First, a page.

17 September 2011

Kenya: Private Schools Lose Form One Quota System

Photo: daily Nation
Chairman of the Kenya Private Schools Association, John Kabui Mwai (centre) and lawyer Chege Wainaina (left) address the press on January 18, 2011 after the mention of a case challenging the new Form One selection policy.

The government has won a court case against private schools over the new form one quota selection system which sought to end the private schools' dominance in top secondary schools in the country.

A three-judge bench yesterday ruled in favour of the government, saying the policy introduced by the ministry of Education early this year is not in any way discriminative.The judges observed that "If merits were the only qualification to be considered in form one selection, it would mean private schools would take the large share in top schools ".

Judges Jeanne Gacheche, George Dulu and Aggrey Muchelule said even though the quality of education in public schools is heavily compromised, it would be unfair to select form one students based on merits alone. The verdict was a big blow to the Kenya Private Schools Association who dashed to court to block the criteria that was set out in distributing places at the national and provincial schools.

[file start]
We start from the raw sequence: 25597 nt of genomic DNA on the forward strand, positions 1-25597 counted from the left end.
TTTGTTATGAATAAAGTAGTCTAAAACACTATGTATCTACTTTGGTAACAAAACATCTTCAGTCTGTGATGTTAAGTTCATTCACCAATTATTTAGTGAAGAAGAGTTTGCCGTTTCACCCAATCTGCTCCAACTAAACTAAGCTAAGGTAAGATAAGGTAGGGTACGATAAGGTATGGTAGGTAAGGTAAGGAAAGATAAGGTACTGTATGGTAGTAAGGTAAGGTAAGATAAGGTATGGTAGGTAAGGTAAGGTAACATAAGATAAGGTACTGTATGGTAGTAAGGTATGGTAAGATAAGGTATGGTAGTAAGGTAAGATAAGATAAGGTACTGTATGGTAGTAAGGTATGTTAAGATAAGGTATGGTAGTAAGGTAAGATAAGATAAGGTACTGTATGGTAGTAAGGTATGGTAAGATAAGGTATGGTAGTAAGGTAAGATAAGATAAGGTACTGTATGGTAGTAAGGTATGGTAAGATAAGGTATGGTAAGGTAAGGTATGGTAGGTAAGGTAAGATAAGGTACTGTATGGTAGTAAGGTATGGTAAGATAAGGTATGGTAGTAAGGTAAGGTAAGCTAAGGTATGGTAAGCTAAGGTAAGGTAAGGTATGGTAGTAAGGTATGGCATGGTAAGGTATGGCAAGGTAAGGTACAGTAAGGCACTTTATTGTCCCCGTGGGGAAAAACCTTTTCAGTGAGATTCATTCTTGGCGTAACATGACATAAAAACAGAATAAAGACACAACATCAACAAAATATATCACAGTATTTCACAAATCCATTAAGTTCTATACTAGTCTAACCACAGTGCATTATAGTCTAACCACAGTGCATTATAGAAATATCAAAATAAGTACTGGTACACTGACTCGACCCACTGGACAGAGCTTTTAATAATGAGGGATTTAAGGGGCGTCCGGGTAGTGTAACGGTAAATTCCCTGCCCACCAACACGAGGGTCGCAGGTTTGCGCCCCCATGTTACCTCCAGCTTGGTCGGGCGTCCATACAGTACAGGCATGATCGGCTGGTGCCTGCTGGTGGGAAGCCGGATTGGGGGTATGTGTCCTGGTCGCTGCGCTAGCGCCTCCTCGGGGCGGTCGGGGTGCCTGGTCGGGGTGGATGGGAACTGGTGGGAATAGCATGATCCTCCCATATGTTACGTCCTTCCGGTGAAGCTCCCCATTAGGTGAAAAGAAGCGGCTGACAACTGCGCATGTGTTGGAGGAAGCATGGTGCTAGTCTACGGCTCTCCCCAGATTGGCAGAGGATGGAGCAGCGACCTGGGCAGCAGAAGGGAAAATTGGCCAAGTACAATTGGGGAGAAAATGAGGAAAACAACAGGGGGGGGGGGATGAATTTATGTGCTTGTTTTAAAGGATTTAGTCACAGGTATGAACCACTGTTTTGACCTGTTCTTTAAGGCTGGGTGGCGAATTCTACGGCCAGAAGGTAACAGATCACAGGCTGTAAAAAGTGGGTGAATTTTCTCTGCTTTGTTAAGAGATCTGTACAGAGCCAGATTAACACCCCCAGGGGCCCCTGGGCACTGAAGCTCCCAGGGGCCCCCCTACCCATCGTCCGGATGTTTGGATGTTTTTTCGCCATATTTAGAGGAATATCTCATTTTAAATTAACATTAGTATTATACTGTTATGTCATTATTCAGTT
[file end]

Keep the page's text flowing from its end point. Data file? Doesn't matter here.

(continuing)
On January 6, Education minister Sam Ongeri announced new guidelines that limit the available places in public secondary schools to the ratio of candidates in a stream - either private or public - to the overall number of candidates who sit the Kenya Certificate of Primary Education (KCPE). The minister said the policy is aimed at enhancing access, equity and quality at all levels of education.

The association wanted the ministry's policy quashed on grounds that it is discriminatory and oppressive. It was their argument that the selection to join secondary schools should be based on merit pursuant to the individual candidate performance in the national examination.

They had argued that the decision to lock out of national schools their best pupils is a violation of the rights of the students and it is only fair and just for the court to nullify it. They said the decision is oppressive because the new guidelines were never set out to the students before they sat for their examination.

However the three judges said they did not show how the policy was discriminative. Now, students who sit for their exams in public schools will be given 85.59 per cent slot while those in private schools will have 14.41 per cent of the available opportunities in national and provincial schools.

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